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Differences in Frail and Non-frail Critically-ill Patients in Functional Outcomes (DEFAULT)

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ClinicalTrials.gov Identifier: NCT03789305
Recruitment Status : Completed
First Posted : December 28, 2018
Last Update Posted : January 23, 2019
Sponsor:
Information provided by (Responsible Party):
Stefan Schaller, Technische Universität München

Brief Summary:
This is a prospective analysis of patient registry data of intensive care patients. The aim is to investigate if frailty is a predictor of decline of functional status of critically ill patients during their hospital stay.

Condition or disease
Critical Care Rehabilitation Outcome Assessment Critical Illness Frailty Physical and Rehabilitation Medicine Exercise Therapy Intensive Care Unit

Detailed Description:

Elderly critical-ill patients with a high frailty level are becoming increasingly important in the ICU and the health system. Especially, questions about the course of the individual proceeding, withhold of therapy and level of care are controversial among caretakers, as outcome and functional independence remain still unclear in these patients.

This applies particularly in view of the fact that large studies such as VIP1 showed an inverse association of high frailty classes with short-term survival.

Our main objective in this study was to focus on functional outcome and independency measured by Barthel Index after ICU stay regarding frailty, the effect of critical care and severity and prognosis of the disease.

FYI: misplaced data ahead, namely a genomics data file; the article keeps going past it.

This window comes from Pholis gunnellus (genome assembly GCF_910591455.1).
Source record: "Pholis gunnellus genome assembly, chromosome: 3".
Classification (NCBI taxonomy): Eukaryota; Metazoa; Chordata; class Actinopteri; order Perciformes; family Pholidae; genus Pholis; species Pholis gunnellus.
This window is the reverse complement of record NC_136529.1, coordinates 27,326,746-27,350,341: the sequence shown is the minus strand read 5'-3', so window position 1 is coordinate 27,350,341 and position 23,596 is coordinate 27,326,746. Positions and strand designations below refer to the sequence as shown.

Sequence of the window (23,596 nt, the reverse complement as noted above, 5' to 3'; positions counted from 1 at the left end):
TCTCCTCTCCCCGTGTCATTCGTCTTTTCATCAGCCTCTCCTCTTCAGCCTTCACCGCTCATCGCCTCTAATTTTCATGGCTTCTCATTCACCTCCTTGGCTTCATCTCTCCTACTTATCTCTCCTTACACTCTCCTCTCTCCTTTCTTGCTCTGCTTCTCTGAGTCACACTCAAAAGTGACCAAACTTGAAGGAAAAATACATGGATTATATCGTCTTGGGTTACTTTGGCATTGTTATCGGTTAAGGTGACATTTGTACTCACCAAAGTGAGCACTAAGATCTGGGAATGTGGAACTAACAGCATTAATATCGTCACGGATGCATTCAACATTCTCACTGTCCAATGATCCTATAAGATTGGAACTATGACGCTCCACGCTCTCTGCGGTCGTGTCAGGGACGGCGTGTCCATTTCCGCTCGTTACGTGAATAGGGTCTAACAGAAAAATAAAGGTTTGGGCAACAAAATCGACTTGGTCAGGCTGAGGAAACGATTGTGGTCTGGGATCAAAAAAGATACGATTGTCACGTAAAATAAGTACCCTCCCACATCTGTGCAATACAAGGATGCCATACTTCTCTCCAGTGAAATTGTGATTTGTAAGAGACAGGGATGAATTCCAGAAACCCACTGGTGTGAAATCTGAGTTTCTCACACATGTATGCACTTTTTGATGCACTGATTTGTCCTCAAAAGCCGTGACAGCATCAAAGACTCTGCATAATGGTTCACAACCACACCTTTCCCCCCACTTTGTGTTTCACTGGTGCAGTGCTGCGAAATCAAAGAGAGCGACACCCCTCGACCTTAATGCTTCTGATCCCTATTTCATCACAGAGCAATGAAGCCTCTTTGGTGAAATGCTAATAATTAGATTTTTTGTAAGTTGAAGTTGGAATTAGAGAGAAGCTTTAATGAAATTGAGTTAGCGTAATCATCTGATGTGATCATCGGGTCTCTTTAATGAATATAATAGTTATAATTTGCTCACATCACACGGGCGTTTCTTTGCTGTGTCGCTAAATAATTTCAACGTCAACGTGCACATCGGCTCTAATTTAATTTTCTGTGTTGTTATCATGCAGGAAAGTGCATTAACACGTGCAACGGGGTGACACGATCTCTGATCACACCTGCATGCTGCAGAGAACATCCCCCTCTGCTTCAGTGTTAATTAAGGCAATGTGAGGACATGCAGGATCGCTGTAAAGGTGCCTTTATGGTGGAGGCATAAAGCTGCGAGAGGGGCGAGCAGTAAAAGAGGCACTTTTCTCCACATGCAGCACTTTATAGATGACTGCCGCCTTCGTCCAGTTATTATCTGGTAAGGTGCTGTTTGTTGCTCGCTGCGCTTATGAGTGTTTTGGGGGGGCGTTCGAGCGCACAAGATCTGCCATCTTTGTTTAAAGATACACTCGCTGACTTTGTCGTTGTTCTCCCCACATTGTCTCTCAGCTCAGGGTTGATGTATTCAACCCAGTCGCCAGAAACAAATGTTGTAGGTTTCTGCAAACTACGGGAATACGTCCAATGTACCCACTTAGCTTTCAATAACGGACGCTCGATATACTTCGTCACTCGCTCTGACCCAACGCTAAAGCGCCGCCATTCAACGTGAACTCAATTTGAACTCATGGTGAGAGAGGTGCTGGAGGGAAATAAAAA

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Study Type : Observational
Actual Enrollment : 731 participants
Observational Model: Cohort
Time Perspective: Prospective
Official Title: Differences in Frail and Non-frail Critically-ill Patients in Functional Outcomes
Actual Study Start Date : April 1, 2017
Actual Primary Completion Date : May 31, 2018
Actual Study Completion Date : May 31, 2018

Group/Cohort
Critically ill patients
Critically ill patients admitted to intensive care for more than 48 hours



Primary Outcome Measures :
  1. Probability not to deteriorate in functional status during the hospital stay [ Time Frame: a median of 30 days ]
    Analysis of the course of functional status measured by the Barthel Score sub-components transfer and ambulation during the hospital stay. The Scale ranges from 0 (no transfer) to 15 (transfer to chair and back) for transfer and from 0 (no ambulation) to 15 (coming into stand and walk 50m without supervision) for ambulation.


Secondary Outcome Measures :
  1. Change in Functional status before hospital admission to ICU discharge [ Time Frame: a median of 20 days ]
    Analysis of the change of functional status measured by the Barthel Score sub-components transfer and ambulation from before hospital admission to ICU discharge. The Scale ranges from 0 (no transfer) to 15 (transfer to chair and back) for transfer and from 0 (no ambulation) to 15 (coming into stand and walk 50m without supervision) for ambulation.

  2. Change in Functional status before hospital admission to hospital discharge [ Time Frame: a median of 30 days ]